The academic who designed the Government's race equality policy on mental health has resigned over fears that not enough is being done to protect ethnic minorities from mistreatment and discrimination.
Lord Patel of Bradford has told ministers he intends to step down as director of the Department of Health's ethnic minority mental health programme because the "scandal" of the treatment of black patients has not been dealt with.
The independent peer says the situation for ethnic-minority patients is "completely unacceptable", and says the Mental Health Bill should have greater "safeguards" to stop black people being mistreated.
In an interview with The Independent on Sunday, he said a national inquiry was needed into why a disproportionate number of black people were being diagnosed, or misdiagnosed, with serious mental health problems, and why their experience of the mental health system was so poor.
Research shows that black men tend to be given higher doses of medication than whites and are five times more likely to be detained on locked wards. Black people and people of mixed race are at least three times more likely to be admitted to hospital for mental health disorders than whites. They are also far more likely to be referred to mental health services by the police, courts or social services and be diagnosed as psychotic and restrained or secluded in hospital.
Lord Patel's resignation will come as a blow to the Government. The peer, who has been in the post for three years, framed policy on tackling race inequalities and is highly regarded in government.
But Lord Patel said he was dismayed at the disproportionate use of control and seclusion orders and said the Government had yet to answer on why so many ethnic minorities were being detained. "I think there is a situation that is completely unacceptable. It's the last remaining care scandal. This is a major scandal," he said.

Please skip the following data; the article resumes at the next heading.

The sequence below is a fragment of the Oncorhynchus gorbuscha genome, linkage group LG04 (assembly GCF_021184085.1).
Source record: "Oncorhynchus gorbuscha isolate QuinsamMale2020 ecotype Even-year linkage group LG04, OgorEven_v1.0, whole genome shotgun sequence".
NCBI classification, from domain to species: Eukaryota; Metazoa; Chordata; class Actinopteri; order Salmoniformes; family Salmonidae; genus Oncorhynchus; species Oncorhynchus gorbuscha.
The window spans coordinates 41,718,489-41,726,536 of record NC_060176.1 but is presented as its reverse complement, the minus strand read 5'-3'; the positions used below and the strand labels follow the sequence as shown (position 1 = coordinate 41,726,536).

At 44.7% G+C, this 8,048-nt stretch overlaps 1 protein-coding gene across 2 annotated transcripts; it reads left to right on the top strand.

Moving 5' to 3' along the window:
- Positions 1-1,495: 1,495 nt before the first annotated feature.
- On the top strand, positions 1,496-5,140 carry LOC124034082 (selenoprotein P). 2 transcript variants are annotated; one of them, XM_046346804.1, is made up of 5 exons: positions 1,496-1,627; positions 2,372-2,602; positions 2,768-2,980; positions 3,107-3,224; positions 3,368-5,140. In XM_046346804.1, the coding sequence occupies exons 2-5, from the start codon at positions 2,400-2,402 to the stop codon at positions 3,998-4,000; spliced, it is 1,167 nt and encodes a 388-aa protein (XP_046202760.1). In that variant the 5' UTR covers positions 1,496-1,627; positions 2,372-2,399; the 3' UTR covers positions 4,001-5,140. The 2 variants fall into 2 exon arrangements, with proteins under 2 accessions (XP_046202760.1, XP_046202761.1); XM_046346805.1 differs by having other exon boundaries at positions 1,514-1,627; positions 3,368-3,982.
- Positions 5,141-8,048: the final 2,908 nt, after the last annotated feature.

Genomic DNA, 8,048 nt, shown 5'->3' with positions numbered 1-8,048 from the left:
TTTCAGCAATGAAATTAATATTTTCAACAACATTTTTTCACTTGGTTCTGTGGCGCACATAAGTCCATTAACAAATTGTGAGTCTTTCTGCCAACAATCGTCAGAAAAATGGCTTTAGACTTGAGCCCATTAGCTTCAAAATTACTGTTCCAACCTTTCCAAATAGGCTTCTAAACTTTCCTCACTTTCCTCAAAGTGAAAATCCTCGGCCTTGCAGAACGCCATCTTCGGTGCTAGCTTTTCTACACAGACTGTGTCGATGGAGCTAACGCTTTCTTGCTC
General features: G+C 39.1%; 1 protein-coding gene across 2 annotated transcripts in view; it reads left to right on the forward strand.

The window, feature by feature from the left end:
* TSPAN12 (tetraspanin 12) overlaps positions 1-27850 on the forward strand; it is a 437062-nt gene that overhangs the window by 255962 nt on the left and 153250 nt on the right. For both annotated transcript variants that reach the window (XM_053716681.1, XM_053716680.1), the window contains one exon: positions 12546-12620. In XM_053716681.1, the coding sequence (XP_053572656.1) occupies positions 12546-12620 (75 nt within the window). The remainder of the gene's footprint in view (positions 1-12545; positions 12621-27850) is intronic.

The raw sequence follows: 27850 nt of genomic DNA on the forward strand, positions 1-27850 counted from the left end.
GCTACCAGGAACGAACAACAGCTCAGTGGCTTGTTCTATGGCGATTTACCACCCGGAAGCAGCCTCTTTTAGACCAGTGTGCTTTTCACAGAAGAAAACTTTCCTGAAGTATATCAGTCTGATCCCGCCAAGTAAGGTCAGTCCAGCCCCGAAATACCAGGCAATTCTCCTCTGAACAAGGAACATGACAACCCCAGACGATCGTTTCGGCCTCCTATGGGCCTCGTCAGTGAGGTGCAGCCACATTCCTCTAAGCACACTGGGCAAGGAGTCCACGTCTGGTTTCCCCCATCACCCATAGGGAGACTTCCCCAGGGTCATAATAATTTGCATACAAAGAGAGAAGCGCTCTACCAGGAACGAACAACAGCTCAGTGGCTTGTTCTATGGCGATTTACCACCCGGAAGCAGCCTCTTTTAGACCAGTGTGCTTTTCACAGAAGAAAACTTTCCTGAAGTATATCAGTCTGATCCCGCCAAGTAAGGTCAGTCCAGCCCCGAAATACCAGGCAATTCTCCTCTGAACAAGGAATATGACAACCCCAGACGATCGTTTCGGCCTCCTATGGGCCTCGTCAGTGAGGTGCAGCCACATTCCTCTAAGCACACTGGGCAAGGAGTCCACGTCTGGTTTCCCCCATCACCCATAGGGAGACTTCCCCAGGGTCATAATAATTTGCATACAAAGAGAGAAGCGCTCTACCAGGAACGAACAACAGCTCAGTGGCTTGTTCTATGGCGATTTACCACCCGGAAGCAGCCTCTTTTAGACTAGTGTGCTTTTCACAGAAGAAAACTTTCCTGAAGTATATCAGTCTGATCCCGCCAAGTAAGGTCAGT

His resignation follows concerns that the Government has failed to properly conduct an assessment of the impact on race of its Mental Health Bill.
A census of mental health provision to be published in the coming weeks is expected to show that a disproportionate number of ethnic minorities are being detained. The academic, who is head of the Centre for Ethnicity and Health at the University of Central Lancashire, said he resigned to enable him to speak out against discrimination. Lord Patel, who is also chair-man of the Mental Health Commission, believes protections for ethnic minorities and a duty to monitor the impact of the legislation on ethnic minorities should be written into the Mental Health Bill before Parliament.
"Surely any government would want to know why this is happening," Lord Patel said. "We need a committee of inquiry. The census shows they are 50 per cent more likely to receive restraint or seclusion. Nearly 30 per cent of the population in high-security psychiatric care are black. We have an obligation to ensure that any future legislation must mitigate this situation. We should be putting race equality principles on the face of the Bill," he said.
Race discrimination in the mental health services was highlighted by the case of David "Rocky" Bennett, pictured above, who died of asphyxia in 1998 after being restrained for almost half an hour by five members of staff while in a secure mental health unit. The 38-year-old former musician had had an altercation with a fellow patient.
An inquest in 2001 ruled that his death, at a Norvic secure unit in Norwich, had been aggravated by neglect. Mr Bennett became angry that he, not the white patient, was being moved off the ward. His family were not told about his death until two days later.
* Around 52 killings a year are perpetrated by the mentally ill, the vast majority against family, carers and friends, according to a report published this week.Reuse content